The Islamic State group claimed responsibility Saturday for a deadly attack earlier this week on a checkpoint in western Libya, as Libyan authorities announced the arrest of the suspected perpetrators.
"Soldiers of the caliphate assaulted the 'Wadi Kaam' gate, on the Zliten-Khoms road two days ago, targeting a gathering of apostate security elements" loyal to Libya's UN-backed unity government, the jihadist group said via its Amaq propaganda arm.
Six soldiers loyal the Government of National Accord (GNA) were killed in the Thursday attack, illustrative of the insecurity that has plagued the country since a 2011 uprising.
Zliten Mayor Moftah Ahmadi told AFP the assault in the town, which lies 170 kilometres (105 miles) from the capital in an area where IS jihadists are active, targeted special operations forces commanded by the interior ministry.
Three men, "armed with grenades and light weapons" led the attack, Ahmadi said. One was shot dead and the other two managed to escape.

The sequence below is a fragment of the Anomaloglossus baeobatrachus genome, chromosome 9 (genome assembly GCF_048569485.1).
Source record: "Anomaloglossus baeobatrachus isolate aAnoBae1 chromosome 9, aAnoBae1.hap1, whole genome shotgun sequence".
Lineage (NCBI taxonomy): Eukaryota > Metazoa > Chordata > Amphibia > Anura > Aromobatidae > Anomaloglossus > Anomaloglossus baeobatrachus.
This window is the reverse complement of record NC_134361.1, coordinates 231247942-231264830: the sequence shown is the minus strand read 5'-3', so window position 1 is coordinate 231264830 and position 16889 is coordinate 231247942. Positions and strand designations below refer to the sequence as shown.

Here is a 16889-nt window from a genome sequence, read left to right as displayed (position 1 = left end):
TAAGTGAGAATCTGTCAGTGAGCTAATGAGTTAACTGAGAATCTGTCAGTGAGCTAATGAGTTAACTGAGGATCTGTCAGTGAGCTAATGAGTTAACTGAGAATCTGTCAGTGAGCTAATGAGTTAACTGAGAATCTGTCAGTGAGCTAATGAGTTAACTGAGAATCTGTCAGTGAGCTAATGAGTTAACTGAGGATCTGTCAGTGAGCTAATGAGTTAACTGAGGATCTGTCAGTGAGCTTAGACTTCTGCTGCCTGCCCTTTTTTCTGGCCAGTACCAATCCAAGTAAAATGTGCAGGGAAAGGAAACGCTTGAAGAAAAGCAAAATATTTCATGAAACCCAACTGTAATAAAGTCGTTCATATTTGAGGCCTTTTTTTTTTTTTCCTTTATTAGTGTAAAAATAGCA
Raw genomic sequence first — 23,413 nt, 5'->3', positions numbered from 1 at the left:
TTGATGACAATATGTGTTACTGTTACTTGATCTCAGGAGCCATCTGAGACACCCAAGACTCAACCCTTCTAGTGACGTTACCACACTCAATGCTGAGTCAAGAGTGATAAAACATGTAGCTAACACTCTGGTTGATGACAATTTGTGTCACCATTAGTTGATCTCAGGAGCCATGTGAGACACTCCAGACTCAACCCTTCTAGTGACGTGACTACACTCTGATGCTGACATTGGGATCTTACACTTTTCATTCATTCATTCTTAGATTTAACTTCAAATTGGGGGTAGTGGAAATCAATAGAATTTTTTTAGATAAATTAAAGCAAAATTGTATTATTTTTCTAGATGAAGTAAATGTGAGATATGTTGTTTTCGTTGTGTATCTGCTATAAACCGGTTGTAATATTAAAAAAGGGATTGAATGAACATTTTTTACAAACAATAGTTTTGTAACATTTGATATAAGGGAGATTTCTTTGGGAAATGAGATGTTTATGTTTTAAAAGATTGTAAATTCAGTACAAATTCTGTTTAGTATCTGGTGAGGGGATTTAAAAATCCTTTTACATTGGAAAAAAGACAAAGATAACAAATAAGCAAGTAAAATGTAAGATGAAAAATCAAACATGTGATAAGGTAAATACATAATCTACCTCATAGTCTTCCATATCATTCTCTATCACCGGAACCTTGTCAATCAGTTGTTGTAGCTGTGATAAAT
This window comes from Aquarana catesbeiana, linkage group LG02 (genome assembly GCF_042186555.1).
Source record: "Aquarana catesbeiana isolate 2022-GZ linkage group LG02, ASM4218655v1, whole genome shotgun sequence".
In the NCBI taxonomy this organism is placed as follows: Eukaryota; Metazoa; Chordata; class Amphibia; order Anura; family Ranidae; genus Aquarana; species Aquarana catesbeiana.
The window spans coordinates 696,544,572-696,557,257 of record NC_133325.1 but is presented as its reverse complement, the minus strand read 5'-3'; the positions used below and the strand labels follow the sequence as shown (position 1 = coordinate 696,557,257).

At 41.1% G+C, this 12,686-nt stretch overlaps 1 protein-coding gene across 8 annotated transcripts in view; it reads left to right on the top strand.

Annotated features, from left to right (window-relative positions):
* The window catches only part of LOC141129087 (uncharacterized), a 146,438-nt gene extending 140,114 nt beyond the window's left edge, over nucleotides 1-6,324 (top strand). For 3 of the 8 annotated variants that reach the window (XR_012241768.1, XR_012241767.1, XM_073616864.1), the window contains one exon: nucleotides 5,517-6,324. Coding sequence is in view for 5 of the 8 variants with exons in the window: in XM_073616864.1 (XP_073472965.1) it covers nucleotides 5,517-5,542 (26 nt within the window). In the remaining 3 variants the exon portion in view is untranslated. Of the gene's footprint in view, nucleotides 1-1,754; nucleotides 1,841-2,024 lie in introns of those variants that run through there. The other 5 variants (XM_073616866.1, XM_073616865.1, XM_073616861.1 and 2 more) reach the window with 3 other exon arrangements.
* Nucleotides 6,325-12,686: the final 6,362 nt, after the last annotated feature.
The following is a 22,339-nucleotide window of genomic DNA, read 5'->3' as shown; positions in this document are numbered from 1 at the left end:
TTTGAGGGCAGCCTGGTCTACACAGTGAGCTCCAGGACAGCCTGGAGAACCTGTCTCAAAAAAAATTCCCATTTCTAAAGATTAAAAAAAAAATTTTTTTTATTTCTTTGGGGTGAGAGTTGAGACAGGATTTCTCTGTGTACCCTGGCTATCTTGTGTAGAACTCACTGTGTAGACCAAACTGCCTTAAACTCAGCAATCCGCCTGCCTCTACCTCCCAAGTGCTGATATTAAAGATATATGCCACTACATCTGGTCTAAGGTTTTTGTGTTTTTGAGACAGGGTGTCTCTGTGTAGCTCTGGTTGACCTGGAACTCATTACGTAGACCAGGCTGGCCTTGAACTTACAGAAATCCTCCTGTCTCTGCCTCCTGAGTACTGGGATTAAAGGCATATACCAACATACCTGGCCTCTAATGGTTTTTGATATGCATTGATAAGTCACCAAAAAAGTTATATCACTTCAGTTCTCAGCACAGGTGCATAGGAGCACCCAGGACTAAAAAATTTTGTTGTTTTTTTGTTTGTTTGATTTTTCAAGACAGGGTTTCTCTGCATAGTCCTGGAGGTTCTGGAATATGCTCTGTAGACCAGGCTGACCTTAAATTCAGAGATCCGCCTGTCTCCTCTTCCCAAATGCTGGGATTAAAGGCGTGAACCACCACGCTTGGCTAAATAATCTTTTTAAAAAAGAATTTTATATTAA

In an interview Saturday with Libya's private al-Ahrar broadcaster, the unity government's Interior Minister Abdelsalam Ashour said "the perpetrators of the attack were apprehended", without specifying how many people were arrested.
Seven years after the 2011 NATO-backed ouster of dictator Moamer Kadhafi, Libya remains divided between the UN-backed GNA in Tripoli and a rival administration in the east, backed by military strongman Khalifa Haftar.
A myriad of militias, jihadist groups and people traffickers have taken advantage of the chaos to gain a foothold in the North African country.